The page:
Shanon Hendricks
Beginning Reading
 
The Big Bang


Rationale:  To learn to read and spell words, children need the alphabetic insight that letters stand for phonemes and spellings map out phonemes in spoken words.  Before children can match letters to phonemes, they have to recognize phonemes.  A lot of children have trouble with the letter b.  They can get it confused with the letters p, d, and q.  This lesson will help children identify the phoneme /b/.  This is the sound made when you hear a big bang or boom such as a firework exploding.  The children will learn to recognize /b/ in spoken words by learning a meaningful representation and a letter symbol, then they will practice finding /b/ in words.

Materials: Primary handwriting paper, pencil, chart with Bill and Betty baked brown bread for Barbara's baby, worksheet with pictures of a boat, dog, bear, hook, ball, pig, and bee, crayons, the book Brown Bear, Brown Bear.

Procedures:
1.    When we write words, they can sometimes be tricky.  Letters stand for the way our mouths move when we say the words.  Today we are going to work on the mouth movement when we say /b/.  This is the sound that is made when you hear a big bang.
2.    Did you ever hear a big bang or boom like when a firework is being launched?  That is the mouth movement we are going to make.  This mouth movement makes the letter b.  We will also learn how to look for this letter in words.  I want you to try the sound now, I will do it with you.  (Teacher models the sound and then has the students repeat her.)  /b/ is a short breath sound made when we press our lips together and air is quickly let out.  The teacher emphasizes /b/ and makes sure that all of the students are catching on.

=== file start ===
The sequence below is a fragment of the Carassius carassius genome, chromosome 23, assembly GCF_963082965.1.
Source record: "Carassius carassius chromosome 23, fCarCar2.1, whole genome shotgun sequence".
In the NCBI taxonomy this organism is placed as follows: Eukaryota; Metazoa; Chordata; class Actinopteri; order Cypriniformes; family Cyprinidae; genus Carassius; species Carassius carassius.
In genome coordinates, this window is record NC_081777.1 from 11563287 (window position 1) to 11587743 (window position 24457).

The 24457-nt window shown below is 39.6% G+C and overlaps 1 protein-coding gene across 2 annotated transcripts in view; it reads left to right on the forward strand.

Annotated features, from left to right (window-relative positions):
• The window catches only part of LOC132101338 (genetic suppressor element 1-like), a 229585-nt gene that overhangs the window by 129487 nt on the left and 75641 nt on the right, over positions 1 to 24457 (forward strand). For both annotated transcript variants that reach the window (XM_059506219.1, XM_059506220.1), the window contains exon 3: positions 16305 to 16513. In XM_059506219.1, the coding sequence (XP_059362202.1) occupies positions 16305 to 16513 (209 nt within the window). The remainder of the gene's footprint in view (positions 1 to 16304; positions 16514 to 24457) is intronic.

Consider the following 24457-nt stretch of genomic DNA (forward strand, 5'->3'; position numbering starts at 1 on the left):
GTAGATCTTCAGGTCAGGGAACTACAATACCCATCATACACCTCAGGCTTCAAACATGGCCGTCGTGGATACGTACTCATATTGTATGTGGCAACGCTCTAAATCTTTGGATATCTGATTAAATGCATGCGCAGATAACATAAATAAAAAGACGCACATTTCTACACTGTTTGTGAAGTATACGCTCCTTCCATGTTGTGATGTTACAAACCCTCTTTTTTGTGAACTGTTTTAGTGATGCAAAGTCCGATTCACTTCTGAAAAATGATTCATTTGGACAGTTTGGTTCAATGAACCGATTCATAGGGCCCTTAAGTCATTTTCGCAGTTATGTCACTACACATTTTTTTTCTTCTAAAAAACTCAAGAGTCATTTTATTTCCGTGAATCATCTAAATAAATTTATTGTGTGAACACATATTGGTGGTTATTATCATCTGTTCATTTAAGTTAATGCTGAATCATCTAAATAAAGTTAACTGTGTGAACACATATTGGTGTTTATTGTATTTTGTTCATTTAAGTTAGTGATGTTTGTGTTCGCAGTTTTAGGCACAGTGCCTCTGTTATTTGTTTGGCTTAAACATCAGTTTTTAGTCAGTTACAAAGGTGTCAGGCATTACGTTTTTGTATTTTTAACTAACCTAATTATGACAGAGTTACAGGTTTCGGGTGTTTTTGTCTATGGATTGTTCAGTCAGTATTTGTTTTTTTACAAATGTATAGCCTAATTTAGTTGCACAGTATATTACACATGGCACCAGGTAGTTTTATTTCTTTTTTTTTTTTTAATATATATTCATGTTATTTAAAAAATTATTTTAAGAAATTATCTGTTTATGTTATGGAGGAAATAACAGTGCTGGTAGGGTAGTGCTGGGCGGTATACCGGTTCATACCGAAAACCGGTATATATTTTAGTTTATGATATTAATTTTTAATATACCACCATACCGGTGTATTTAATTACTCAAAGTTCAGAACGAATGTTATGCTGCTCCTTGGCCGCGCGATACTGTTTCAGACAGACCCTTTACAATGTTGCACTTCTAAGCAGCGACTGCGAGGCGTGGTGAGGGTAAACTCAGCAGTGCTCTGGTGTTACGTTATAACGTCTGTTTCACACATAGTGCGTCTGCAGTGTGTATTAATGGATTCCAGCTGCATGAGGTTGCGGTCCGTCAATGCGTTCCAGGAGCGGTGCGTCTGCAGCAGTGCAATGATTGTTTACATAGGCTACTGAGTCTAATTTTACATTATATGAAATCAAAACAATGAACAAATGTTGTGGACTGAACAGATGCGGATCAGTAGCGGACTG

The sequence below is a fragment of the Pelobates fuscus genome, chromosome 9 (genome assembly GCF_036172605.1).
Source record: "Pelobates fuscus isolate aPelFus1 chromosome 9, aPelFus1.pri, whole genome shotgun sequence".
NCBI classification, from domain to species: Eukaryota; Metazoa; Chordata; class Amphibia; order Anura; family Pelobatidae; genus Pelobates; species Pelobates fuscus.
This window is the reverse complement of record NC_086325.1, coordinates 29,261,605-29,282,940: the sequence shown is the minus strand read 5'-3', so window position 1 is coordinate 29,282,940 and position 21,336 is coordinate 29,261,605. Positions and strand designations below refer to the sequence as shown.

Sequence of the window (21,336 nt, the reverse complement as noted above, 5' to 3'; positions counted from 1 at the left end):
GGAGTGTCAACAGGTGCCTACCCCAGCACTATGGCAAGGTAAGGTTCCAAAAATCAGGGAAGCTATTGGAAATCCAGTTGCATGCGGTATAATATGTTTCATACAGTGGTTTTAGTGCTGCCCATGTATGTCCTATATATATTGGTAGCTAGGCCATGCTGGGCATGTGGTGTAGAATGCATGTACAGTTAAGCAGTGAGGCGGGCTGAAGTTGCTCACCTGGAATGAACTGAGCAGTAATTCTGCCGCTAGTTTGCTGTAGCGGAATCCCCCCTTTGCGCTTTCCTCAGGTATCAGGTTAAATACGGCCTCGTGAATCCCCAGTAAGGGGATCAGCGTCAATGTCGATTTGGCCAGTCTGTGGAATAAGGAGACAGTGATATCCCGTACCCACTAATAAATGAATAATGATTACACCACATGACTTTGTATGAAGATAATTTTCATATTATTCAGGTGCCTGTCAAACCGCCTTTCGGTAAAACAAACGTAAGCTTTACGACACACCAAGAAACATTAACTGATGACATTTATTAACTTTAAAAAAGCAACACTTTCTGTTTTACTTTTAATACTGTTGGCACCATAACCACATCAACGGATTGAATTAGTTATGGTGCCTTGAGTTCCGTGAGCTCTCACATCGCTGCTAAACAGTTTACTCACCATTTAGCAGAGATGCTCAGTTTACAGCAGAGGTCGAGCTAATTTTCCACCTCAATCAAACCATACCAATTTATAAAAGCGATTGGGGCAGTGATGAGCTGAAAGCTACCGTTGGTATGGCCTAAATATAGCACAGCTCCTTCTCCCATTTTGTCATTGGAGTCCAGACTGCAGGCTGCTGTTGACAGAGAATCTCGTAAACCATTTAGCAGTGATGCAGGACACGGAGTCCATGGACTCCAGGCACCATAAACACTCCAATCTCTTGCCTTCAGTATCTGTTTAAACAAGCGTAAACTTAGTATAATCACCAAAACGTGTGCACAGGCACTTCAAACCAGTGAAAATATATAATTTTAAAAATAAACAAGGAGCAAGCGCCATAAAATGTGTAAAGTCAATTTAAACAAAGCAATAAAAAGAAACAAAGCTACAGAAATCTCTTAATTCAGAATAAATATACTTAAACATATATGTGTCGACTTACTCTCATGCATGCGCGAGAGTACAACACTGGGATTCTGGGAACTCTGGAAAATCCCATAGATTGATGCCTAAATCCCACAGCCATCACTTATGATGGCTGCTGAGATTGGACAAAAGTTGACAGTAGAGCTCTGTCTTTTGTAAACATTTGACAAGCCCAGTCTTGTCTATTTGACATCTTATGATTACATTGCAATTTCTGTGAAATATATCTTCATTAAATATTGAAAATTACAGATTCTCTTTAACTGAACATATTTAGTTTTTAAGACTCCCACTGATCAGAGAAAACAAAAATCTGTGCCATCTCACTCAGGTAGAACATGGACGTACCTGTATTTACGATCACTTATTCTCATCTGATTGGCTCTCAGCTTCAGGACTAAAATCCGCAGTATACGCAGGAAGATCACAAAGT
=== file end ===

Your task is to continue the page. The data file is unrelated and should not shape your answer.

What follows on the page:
3.    Now I want you to look at this chart.  I want you to say this tongue twister with me. Repeat it after I say it, "Bill and Betty baked brown bread for Barbara's baby." (students repeat) Now I want us to say it three more times.  Good!  Now I want us to say it but say the /b/ three times before saying each word.  Bbbill and bbbetty bbbaked bbbrown bbbread for bbbarbara's bbbaby.  Great!  Now try it again and this time break it off from the word. B-ill and b-etty b-aked b-rown b-read for B-arbara's b-aby.
4.    (Have students take out primary paper and pencil.)  Now we will use the letter b to spell /b/.  Let's write it.  (Teacher models wile explaining to students) Start at the top of the road and go all the way to the bottom and then bounce around in front of the line you just made.  Now I want you to write the letter b ten times on your paper.  As you write it make the sound silently in your head.
5.    Teach now reads the book Brown Bear, Brown Bear and talks about the story.  Read the story again and have the students raise their hands when they hear the b sound.  List their words on the board.  Then have each student draw a picture and write a message about his or her favorite animal using invented spelling.  Display their work.
6.    Now I want us to practice some more words with the sound /b/.  I am going to say some words and you tell me which ones have the /b/ in them.  Do you hear /b/ in bear or chair, rug or bug, look or book, ball or tall, pig or big, bake or cake?  (Teacher calls on different students to answer each question.)  This will provide a short review in order to see if the students have learned and caught on.
7.    For assessment, distribute the worksheet with the pictures on them.  Have the students color each picture that begins with the letter /b/.  Students should only color the pictures boat, bear, bee, and ball.

Reference:  Murray, Dr. Bruce 2001.  The reading genie website www.auburn.edu/rdggenie
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